''Economic Brief: Venezuela's Pipeline Deals''
The recent gas pipeline agreement between Venezuela and Colombia is the latest step in an effort by Venezuelan President Hugo Chavez to better integrate South America. The pipeline deal was signed by Chavez and Colombian President Alvaro Uribe on November 24, 2005. The agreement puts onto paper the decision to construct a two-way gas pipeline between Colombia and Venezuela.
The pipeline agreement is the beginning of a larger project that will bring crude oil from Venezuela to the Pacific Ocean, where it will then be transported to Asia. It also comes after Chavez and Argentine President Nestor Kirchner discussed building a natural gas pipeline connecting the two countries. Both the Venezuelan and Argentine leader also expressed their optimism that the proposed pipeline will be part of a larger project involving Peru, Bolivia, Chile and Ecuador.
Venezuela's Recent Pipeline Deals
According to the Venezuelan-Colombian pipeline agreement, construction will begin in 2006, and the pipeline will cost more than US$230 million. Caracas will pay the entire cost of the pipeline, and will own and operate it. The pipeline will span 215 kilometers (134 miles) from Colombia's La Guajira peninsula to Venezuela's Paraguana Refinery Complex. Paraguana is one of the largest refineries in the world, and can process 940,000 barrels a day.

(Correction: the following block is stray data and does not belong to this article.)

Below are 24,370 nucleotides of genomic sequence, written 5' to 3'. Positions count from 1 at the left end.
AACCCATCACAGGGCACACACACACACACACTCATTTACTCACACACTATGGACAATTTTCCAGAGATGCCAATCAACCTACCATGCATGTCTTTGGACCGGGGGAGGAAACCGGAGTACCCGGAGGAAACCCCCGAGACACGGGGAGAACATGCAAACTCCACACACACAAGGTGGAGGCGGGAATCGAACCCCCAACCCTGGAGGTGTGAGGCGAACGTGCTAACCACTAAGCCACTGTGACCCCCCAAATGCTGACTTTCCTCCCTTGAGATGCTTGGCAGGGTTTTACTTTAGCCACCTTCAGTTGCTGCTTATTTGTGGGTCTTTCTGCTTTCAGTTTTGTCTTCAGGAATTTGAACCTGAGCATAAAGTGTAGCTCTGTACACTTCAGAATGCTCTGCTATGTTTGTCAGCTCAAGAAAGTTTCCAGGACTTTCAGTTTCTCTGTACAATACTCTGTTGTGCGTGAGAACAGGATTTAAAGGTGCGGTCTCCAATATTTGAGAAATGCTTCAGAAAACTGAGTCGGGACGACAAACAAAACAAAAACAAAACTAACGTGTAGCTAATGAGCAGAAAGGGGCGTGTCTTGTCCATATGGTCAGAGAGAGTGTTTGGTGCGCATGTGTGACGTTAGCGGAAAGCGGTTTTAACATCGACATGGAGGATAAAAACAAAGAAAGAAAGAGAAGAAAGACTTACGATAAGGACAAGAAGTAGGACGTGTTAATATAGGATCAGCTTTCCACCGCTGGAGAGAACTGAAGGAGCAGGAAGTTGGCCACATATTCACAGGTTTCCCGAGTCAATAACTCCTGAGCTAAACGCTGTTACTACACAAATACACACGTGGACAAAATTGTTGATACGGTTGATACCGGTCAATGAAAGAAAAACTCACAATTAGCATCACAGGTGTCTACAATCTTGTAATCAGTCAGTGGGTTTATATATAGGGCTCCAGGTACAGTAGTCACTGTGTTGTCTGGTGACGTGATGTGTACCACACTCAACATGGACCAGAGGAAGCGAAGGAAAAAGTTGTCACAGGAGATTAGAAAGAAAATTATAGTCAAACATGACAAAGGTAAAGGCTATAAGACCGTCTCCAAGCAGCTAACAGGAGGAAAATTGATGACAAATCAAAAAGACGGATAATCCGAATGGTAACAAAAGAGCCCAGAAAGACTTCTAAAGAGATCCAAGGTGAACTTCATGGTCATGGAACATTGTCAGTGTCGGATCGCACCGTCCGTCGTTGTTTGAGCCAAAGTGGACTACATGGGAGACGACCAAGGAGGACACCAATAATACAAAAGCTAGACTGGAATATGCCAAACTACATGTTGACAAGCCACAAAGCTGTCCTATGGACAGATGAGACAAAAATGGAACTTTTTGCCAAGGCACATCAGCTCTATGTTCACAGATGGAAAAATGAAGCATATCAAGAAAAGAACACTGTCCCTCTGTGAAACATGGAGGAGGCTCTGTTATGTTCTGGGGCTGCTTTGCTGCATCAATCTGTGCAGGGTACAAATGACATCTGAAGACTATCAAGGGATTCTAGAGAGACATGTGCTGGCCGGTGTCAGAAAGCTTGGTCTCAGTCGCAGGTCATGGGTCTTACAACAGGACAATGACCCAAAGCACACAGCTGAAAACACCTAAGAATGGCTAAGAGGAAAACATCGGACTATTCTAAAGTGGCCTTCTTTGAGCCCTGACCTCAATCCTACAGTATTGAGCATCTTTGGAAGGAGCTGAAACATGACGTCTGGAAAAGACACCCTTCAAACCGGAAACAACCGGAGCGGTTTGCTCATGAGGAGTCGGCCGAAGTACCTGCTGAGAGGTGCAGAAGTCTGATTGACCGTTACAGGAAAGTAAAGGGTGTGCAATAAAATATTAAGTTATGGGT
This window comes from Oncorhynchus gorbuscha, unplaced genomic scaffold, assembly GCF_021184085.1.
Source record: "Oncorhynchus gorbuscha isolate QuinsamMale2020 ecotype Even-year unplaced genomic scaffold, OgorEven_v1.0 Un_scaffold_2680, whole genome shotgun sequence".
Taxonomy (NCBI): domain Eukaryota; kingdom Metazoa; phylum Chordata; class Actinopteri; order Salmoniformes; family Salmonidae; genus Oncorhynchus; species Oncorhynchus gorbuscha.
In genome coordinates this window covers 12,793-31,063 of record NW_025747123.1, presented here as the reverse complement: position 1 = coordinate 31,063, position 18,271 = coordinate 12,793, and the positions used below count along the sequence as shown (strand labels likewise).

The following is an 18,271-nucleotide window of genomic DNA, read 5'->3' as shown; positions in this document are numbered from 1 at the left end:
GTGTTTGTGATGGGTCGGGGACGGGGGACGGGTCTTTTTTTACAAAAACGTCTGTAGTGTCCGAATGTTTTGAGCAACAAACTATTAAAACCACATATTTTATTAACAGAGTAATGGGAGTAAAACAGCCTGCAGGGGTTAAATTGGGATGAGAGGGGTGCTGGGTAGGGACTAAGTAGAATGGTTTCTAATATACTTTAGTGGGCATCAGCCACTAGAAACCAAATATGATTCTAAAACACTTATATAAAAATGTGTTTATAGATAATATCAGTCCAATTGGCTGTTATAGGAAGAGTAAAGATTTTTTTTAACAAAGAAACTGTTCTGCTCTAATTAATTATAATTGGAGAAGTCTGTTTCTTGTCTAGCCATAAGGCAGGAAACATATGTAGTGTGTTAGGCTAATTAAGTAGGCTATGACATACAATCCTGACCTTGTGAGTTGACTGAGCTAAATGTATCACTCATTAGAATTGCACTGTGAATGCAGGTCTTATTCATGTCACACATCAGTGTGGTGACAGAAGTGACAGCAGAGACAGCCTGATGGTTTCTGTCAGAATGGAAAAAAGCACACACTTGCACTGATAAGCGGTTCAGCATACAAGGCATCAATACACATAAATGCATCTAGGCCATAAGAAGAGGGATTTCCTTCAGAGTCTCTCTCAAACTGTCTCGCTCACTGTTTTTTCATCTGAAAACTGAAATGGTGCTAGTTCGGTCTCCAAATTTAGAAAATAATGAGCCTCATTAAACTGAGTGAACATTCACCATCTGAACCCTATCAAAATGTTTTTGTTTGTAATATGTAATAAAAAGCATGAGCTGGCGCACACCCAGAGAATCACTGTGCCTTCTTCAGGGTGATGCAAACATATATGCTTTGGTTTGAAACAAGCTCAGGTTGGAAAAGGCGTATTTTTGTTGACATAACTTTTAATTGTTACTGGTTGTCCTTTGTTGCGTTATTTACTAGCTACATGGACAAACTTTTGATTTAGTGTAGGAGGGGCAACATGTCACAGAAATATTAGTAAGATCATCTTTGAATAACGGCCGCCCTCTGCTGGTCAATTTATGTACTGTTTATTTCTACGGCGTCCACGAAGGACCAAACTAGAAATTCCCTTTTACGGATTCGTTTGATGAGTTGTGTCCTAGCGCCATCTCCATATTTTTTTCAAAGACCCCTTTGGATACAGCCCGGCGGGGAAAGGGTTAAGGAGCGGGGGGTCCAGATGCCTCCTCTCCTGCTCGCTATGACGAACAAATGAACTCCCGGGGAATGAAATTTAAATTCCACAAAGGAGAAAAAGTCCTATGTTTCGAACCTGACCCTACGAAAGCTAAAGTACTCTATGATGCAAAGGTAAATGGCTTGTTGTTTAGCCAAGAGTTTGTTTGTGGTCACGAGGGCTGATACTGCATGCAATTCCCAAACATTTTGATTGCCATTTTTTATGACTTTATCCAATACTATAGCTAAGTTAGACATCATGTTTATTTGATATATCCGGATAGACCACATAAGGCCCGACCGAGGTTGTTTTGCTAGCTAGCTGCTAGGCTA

During the first seven years of service, the pipeline will move Colombian natural gas to the Paraguana Refinery Complex until Colombia's natural gas reserves are depleted. After that point is reached, the flow of the pipeline will be reversed and Venezuela will then feed gas to Colombia.
On November 21, in a separate deal, Chavez met with Argentine President Nestor Kirchner to discuss building a natural gas pipeline between Venezuela and Argentina. The proposed pipeline would connect the two countries by passing through Brazil, and is estimated to be around 6,000 kilometers in length and comes with a projected price of US$10 billion; the pipeline would be constructed by Petrosur.
Integrating South America's Energy Resources
The proposed pipeline deals point to Chavez's hope of further integrating South America. Chavez announced that the gas pipeline with Colombia -- combined with the deal with Argentina -- could be the start of construction of a longer pipeline that would connect Venezuela, Colombia, Peru, Bolivia, Chile and Ecuador. Indeed, at a joint press conference, Uribe said that the gas pipeline should be seen "as part of the energy integration of South America and Central America."
Chavez hopes that by incorporating Bolivia into the continental pipeline project, South America would be able to consolidate its energy resources and create a lucrative export market, especially to Asia which has seen its energy demand grow tremendously. The significance of Bolivia is that it is South America's second-largest source of natural gas after Venezuela. After meeting with Kirchner, Chavez said that the massive pipeline project would guarantee energy "to all of South America for the next 200 years."